The test is not when things are smooth but when there is trial, temptation, pressure, fatigue, anger, and fear “or the possibility of real transgression,” he said.

The second experience, Elder Holland said, was when he arrived to speak at a stake single-adult devotional. He said he noticed a 30-something young woman who had a couple of tattoos, a variety of ear and nose rings, spiky hair of many colors, a skirt that was too high, and a blouse that was too low.

“However one might respond to that young woman, the rule forever is that it has to reflect our religious beliefs and our gospel commitments,” he remarked. “Therefore, how we respond in any situation has to make things better, not worse. ...

“We start by remembering she is someone’s daughter here on earth as well and could, under other circumstances, be my daughter. We start by being grateful she is at a Church activity, not avoiding one. In short, we try to be at our best in this situation in a desire to help her be at her best.”

At the same time, while reaching out to help “a lamb who has strayed, we also have a profound responsibility to the 99 who didn’t—and to the wishes and will of their Shepherd,” he said. 

“My young brothers and sisters, this Church can never ‘dumb down’ its doctrines in response to social goodwill or political expediency. It is only on the high ground of revealed truth that gives us any footing on which to lift another who feels troubled or forsaken.”

The third experience was a conversation he had with Isaac Freestone, a police officer by profession and a high priest in the Liberty Missouri Stake. Brother Freestone told of having been called one evening to investigate a complaint in a particularly rough part of the city. In an atmosphere of loud music and the smell of marijuana, he found a woman and several men drinking and profaning.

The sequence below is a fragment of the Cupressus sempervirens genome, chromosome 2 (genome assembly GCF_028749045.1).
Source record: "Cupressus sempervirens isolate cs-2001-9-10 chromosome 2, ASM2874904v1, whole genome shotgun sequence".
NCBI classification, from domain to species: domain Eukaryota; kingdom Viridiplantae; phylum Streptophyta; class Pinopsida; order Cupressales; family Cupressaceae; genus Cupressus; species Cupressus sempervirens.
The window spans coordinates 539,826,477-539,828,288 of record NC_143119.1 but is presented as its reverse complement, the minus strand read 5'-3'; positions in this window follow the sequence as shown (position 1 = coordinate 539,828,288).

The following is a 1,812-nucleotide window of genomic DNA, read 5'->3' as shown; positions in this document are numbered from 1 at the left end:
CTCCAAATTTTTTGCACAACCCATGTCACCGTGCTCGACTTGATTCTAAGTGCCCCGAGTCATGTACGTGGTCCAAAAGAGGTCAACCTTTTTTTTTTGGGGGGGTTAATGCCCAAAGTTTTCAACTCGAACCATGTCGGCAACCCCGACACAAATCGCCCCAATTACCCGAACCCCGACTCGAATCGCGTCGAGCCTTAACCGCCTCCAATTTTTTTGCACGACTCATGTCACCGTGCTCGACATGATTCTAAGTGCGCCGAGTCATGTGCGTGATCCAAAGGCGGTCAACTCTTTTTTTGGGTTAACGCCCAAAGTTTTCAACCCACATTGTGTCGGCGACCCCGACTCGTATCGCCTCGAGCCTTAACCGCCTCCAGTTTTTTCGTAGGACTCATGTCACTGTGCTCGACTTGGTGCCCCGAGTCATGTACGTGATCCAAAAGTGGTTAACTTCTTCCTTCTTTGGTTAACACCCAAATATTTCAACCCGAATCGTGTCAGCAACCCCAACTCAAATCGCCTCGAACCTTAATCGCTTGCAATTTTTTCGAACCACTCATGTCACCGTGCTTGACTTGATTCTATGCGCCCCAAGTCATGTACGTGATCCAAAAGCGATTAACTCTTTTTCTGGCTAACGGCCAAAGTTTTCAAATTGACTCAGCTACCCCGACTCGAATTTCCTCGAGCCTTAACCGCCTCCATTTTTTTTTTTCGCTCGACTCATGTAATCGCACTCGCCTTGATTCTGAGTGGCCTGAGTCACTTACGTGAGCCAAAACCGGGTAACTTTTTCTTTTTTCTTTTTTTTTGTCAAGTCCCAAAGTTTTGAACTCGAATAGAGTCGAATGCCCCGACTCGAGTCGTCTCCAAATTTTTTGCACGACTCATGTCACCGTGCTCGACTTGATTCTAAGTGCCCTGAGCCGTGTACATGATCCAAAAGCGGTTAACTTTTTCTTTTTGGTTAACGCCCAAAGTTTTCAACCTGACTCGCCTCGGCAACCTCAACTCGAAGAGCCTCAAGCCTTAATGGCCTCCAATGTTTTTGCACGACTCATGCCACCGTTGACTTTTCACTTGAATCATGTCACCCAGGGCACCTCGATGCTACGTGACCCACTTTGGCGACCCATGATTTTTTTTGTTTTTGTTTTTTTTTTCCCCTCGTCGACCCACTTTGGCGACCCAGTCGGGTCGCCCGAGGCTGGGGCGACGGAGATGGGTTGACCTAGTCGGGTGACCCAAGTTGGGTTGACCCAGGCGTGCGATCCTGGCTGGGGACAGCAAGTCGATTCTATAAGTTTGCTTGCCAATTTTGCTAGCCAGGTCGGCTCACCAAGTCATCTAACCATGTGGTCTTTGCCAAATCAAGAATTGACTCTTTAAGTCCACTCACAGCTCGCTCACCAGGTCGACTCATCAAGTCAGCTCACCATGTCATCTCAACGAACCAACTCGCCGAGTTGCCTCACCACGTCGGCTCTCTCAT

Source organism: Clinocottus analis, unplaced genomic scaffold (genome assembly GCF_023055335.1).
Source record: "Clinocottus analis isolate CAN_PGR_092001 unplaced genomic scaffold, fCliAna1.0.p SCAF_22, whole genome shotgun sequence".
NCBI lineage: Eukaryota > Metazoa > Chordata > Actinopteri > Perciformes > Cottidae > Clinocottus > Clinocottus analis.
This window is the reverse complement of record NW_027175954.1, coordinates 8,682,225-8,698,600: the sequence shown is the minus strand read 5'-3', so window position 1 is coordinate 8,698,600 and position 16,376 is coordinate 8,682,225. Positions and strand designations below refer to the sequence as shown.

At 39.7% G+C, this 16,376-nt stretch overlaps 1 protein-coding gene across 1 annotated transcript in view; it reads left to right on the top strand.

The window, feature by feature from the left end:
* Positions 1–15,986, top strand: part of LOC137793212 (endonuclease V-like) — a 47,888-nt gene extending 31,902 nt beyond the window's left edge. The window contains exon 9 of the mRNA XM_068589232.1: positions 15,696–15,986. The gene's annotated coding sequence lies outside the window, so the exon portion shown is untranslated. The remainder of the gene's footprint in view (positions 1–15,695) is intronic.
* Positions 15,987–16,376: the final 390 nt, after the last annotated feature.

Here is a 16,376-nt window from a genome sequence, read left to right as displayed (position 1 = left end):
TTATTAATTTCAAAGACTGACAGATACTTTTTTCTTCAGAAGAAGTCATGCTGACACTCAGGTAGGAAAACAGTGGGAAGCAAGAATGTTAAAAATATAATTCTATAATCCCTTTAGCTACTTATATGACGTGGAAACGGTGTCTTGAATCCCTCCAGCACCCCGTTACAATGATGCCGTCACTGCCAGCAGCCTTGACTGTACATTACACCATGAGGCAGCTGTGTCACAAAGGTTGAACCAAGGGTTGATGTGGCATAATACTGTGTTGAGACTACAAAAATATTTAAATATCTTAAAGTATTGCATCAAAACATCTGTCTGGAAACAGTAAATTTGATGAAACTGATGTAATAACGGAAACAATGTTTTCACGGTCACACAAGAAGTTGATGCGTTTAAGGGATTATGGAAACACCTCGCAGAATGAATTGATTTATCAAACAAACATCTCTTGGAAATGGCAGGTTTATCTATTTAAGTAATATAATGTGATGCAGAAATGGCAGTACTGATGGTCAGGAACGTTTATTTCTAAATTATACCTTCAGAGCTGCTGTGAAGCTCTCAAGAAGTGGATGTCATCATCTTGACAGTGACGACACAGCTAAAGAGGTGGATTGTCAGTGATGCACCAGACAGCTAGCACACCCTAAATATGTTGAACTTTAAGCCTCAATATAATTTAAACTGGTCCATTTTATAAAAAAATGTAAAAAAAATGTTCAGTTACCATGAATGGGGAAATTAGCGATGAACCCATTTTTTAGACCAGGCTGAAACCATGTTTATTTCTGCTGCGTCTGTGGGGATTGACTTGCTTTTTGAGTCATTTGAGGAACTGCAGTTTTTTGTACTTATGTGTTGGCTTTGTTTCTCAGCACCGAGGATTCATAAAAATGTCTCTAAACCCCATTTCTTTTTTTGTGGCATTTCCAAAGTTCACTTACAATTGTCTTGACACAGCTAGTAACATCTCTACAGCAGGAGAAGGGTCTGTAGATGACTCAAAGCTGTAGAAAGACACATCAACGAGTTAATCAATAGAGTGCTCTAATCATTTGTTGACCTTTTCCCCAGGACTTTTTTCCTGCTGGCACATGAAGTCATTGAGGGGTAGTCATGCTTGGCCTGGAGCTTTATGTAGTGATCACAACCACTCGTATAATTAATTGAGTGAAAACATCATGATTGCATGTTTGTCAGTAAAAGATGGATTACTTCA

Five children, aged about two through eight, were huddled together in one room on a dirty floor with no bed, mattress, pillows, “no anything.” Brother Freestone searched the kitchen cupboards and refrigerator but failed to find any food of any kind. “The dog barking in the back yard had more food than those children did.”

Brother Freestone did what he could for the children and prayed to Heavenly Father for their protection. One of the children, about age six, grabbed his hand and pled, “Will you please adopt me?”

The officer put the child back in bed, found the stoned mother (the men had fled the scene), and said he would be back the next day “and heaven help you if some changes are not evident by the time I walk back in that door. And there will be more changes after that. You have my word on it.”
Elder Holland remarked: “All of us should care for the welfare of others and the moral safety of our extended community. ...

“If we don’t take gospel blessings to our communities and our countries, the simple fact of the matter is we will never have enough policemen ... to enforce moral behavior even if it were enforceable.”

He added that it is not just the children in the home who are sons and daughters of God. “That mother, more culpable because she is older and should be more responsible, is also a daughter of God. Such situations may require tough love in formal, even legal ways, but we must try to help when and where we can, because we are not checking our religion at the door, even as pathetic and irresponsible as some doors are.”

Church members cannot solve every social problem, “but we can do something,” Elder Holland said. “And in answer to God’s call, the children of Israel are the ones to do it—not to flee Babylon this time but to attack it. Without being naive or Polyannaish about it, we can live our religion so broadly and unfailingly that we find all kinds of opportunities to help families, bless neighbors, and protect others, including the rising generation.”

Elder Holland said studies have shown that the age-group of his listeners—18–30—is the time in life people are most likely to accept the gospel if it is presented to them.